-- where the we refer to  as the average decay rate constant and  as the generalized complex Rabi flopping frequency -- and the general time evolving wave function -- in the rotation frame -- may be written
     [ III-11b ]

Density Matrix Treatment of a Two-Level Systems:

Recall from Equation [ II-30 ]
Using  we may write
     [ III-12a ]
If  , then
     [ III-12b ]
Writing matrix elements -- i.e. representatives -- of the density operator
     [ III-13a ]
     [ III-13b ]
     [ III-13c ]
We may again assume, by symmetry arguments, that  so that the equations of motion for the elements of the density matrix reduce to
     [ III-14a ]
     [ III-14b ]
To introduce an element of reality, we add to these equations a pair of the most intuitively satisfyingdamping terms (a useful attribute of density matrix formulations) -- viz.
     [ III-15a ]
     [ III-15b ]
Transform these equations to a rotating frame by taking  where  is assumed to be a slowly varying function of time which satisfies the equations of motion
     [ III-16a ]
     [ III-16b ]
With  and ignoring terms proportionalto -- i.e. the rotating wave approximation - we find that
     [ III-17a ]
     [ III-17b ]
Steady state behavior: If we take all time derivatives in these equations equal to zero, we obtain
     [ III-18a ]
     [ III-18b ]
or
     [ III-18c ]
An exceedingly valuable expression for the macroscopic polarization is then given by
     [ III-19a ]
     [ III-19b ]
     [ III-19c ]
 


We have graphed Equation [ III-18b ] at resonance - i.e.  - and, from the following expression, we see how the oscillatory polarization is saturated at high electromagnetic powers.  In general, the macroscopic polarization is then given by [2]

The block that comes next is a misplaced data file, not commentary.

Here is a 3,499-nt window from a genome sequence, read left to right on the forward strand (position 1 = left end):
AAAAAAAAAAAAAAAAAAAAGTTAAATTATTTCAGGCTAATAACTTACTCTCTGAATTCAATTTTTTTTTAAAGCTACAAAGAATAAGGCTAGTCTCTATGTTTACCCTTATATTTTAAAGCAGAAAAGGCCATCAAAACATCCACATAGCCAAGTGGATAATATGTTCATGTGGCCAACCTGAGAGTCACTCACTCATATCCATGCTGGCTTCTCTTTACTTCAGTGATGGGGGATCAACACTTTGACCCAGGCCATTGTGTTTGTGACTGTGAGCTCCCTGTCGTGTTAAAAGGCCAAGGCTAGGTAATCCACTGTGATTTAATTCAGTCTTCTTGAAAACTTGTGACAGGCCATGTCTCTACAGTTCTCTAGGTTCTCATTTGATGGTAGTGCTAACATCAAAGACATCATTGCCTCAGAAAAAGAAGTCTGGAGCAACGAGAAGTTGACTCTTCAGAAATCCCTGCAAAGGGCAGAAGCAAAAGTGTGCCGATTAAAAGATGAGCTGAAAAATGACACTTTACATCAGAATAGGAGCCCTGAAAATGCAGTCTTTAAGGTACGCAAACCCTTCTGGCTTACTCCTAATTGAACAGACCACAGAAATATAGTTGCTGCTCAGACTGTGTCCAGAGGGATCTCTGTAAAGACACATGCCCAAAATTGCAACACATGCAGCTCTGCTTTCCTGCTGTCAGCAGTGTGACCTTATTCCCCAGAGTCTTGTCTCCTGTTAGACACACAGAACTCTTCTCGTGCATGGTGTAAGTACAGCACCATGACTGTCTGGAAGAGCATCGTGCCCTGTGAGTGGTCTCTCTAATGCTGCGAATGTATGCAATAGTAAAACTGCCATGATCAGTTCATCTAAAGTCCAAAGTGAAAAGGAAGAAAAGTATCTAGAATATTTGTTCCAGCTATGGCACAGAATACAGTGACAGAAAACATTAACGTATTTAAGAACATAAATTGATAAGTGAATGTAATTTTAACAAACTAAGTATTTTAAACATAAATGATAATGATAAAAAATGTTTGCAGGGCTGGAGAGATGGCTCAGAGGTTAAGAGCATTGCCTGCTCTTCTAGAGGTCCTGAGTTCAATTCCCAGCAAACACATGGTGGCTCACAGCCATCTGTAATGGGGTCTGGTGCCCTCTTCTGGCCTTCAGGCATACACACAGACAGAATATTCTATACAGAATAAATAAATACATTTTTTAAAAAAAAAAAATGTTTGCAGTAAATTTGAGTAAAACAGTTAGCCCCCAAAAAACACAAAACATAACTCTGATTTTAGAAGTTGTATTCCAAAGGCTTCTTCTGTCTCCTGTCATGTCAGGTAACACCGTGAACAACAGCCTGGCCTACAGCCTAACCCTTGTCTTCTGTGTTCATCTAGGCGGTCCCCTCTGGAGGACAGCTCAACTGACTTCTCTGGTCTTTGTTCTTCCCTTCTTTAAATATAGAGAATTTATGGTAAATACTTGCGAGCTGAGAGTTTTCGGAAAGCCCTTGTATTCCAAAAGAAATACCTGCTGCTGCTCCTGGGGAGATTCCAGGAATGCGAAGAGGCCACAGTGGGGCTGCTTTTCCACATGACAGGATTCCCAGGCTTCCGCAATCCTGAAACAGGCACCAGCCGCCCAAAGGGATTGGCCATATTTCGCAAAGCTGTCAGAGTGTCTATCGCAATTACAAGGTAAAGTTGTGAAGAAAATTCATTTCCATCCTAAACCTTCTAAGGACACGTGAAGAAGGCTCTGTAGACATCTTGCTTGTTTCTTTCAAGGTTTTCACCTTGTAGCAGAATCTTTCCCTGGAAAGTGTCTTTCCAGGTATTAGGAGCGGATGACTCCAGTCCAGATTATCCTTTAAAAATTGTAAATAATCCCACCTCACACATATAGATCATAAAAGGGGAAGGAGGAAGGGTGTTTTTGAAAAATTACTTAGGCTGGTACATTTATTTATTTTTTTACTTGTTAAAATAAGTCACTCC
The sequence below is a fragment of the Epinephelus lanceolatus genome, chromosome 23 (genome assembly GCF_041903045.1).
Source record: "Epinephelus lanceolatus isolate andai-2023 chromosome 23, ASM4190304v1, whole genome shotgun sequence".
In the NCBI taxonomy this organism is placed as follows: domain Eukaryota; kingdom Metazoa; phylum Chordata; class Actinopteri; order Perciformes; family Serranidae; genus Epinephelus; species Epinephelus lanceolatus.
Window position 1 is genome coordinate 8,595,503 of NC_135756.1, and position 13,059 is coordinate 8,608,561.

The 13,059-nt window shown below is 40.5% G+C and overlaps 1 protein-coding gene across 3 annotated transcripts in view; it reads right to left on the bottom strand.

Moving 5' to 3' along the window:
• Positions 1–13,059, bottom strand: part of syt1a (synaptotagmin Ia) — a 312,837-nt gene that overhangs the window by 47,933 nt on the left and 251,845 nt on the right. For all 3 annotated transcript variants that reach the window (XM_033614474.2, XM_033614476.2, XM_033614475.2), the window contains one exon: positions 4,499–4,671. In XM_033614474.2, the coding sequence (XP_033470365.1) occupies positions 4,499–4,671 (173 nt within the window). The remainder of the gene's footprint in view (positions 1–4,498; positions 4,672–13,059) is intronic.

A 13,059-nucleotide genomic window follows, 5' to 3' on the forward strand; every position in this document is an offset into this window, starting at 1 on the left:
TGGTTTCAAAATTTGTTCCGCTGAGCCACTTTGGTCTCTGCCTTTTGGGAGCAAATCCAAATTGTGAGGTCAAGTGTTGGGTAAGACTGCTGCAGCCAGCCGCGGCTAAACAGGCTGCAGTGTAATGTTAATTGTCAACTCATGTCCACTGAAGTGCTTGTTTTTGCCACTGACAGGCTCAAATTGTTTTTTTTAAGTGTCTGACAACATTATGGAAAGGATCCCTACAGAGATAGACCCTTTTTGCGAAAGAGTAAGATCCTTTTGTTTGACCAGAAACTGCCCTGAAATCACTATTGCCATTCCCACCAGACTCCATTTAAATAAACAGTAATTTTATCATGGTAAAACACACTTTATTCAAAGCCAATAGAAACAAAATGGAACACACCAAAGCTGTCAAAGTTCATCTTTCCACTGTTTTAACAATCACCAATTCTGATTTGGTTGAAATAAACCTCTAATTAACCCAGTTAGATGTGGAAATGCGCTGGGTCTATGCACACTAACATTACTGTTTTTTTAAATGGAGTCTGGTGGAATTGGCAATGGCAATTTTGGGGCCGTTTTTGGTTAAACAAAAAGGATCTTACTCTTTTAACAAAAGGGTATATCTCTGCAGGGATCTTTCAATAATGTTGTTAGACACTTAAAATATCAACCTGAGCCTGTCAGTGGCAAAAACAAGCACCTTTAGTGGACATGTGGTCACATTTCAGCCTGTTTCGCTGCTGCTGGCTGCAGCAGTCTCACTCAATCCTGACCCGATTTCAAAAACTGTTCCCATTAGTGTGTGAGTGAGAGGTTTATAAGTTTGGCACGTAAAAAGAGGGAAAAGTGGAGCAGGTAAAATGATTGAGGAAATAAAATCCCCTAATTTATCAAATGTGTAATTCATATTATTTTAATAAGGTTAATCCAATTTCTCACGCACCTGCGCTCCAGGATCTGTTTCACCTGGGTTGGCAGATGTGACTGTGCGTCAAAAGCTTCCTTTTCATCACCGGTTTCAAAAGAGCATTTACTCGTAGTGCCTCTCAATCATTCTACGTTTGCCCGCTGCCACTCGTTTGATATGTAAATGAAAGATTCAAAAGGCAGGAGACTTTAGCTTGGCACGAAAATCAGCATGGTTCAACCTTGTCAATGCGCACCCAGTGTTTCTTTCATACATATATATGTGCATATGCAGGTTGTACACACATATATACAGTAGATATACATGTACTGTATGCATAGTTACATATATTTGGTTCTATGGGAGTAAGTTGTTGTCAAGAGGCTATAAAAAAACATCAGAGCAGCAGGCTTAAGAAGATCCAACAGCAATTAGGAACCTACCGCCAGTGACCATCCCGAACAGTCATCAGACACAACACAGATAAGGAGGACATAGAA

[ III-19a ]
     [ III-19b ]
     [ III-19c ]

The Vector Model of the Two-Level Density Matrix:

There is a set of arguments by analogy which is exceedingly valuable in treating transient excitation problems in optics. The basis for the analogy lies in the fact that Equations [ III-16] are identical in form to the famous Bloch equations of magnetic resonance.[3] If we make the transformation to the rotating frame -- i.e., -- the Bloch equations take on the form
     [ III-20a ]
     [ III-20b ]
where .  By comparing these Bloch equations with Equations [ III-16 ] and [ III-17 ] we see that we have identical problems if we make the identifications
     [ III-21a ]
     [ III-21b ]
     [ III-21c ]
     [ III-21d ]
     [ III-21e ]
     [ III-21f ]
In other words we have the equivalent equation of motion
     [ III-22 ]
where the effective Rabi precession field  is given by
     [ III-23 ]

 


[1] The use of this form of interaction needs considerable elaboration, but we defer that discussion until later.

[2] That is to say

since  by symmetry.

[3] Recall from the theory of magnetic resonance

where  is the gyromagnetic ratio. This equation of motion is greatly simplified if it is written in terms of the circular polarizations  and   -- viz.

and

To these Bloch added the phenomenological longitudinal (thermal) relaxation time  and transverse dephasing time  so that

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This page was prepared and is maintained by R. Victor Jones, jones@deas.harvard.edu
Last updated March 9, 2000